Some people image that Apostleship, prophecy, miracles, healing and tongues were temporary gifts that ceased functioning after the apostolic age. Why? Primarily in reaction to the excesses and abuses in some churches. Rather than seeking to argue for the appropriate use of the gifts of tongues, it is easier to simply forbid them. This is remarkably similar to the position of first century Judaism, which sought to protect the law by building hedges around it.

That is, in order to prevent the breaking of a law in the Bible, the ancient Rabbis devised added laws, that if kept, would make it impossible to even come close to violating the scriptural prohibition. So, for instance, the Jewish people, to this day, do not pronounce God’s name, Yahweh. Instead, whenever they come upon it in the Bible, they say “adonai” or “ha-shem”, meaning, respectively, “lord” and “the name.” By never pronouncing God’s name, they are assured of never violating the commandment prohibiting the taking of God’s name in vain.

Likewise, the kosher regulation to keep milk and meat products completely separate, and to never consume a meal with both items in attendance, goes back to the concern not to violate Exodus 23:19, Exodus 34:26, and Deuteronomy 14:21:

Bring the best of the first fruits of your soil to the house of the LORD your God. “Do not cook a young goat in its mother’s milk.” (Exodus 23:19)

It is far easier just to toss out the possibility to tongues, than to struggle with their proper application and use. Unfortunately, the single passage used to try to argue that tongues no longer exist, 1 Corinthians 13:8, seems useable only if you’ve decided in advance that that is the intent; one must, in my opinion, twist the text to get it to indicate that tongues would cease before the second coming of Christ – especially when one considers that in the very next chapter Paul discusses their proper application and use, and makes the profound statement, hard for those who believe tongues are wrong to get around:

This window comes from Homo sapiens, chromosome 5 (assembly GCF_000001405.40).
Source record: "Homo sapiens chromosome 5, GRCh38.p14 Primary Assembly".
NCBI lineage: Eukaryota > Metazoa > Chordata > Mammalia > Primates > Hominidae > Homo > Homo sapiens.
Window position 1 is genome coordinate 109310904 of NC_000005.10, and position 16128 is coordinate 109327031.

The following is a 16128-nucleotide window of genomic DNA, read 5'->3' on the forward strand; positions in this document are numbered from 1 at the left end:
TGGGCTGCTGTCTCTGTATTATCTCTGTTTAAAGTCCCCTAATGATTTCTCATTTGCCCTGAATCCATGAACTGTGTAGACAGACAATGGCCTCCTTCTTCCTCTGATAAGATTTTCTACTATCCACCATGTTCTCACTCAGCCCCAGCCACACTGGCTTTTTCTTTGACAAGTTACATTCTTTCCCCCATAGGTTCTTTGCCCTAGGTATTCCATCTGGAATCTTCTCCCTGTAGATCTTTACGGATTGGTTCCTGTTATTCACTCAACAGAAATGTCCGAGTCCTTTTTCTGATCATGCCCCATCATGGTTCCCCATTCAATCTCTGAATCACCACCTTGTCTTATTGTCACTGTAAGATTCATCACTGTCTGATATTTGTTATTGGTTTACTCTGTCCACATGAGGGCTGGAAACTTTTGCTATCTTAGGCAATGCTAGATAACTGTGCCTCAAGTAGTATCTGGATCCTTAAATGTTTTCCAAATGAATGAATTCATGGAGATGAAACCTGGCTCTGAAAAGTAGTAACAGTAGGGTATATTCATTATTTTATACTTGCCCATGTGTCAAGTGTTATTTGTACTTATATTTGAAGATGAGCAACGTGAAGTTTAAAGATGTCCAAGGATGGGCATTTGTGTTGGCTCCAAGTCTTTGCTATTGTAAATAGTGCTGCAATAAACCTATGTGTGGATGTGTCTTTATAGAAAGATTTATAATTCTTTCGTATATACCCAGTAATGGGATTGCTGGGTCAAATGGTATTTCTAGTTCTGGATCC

Therefore, my brothers, be eager to prophesy, and do not forbid speaking in tongues. (1 Corinthians 14:39).

The caveat, of course, follows in the next verse 40: “But everything should be done in a fitting and orderly way.” The only reason for desiring the end of one of God’s gifts is because it is misunderstood, unliked and makes some people uncomfortable, especially since it is so commonly abused. Frankly, I suspect that most instances of tongues speaking has little if anything to do with God’s Holy Spirit and everything to do with peer pressure, pride, and emotional hype simply because the gift of tongues is given to a select few who can speak and to others who can interpret what is being said for the ministry.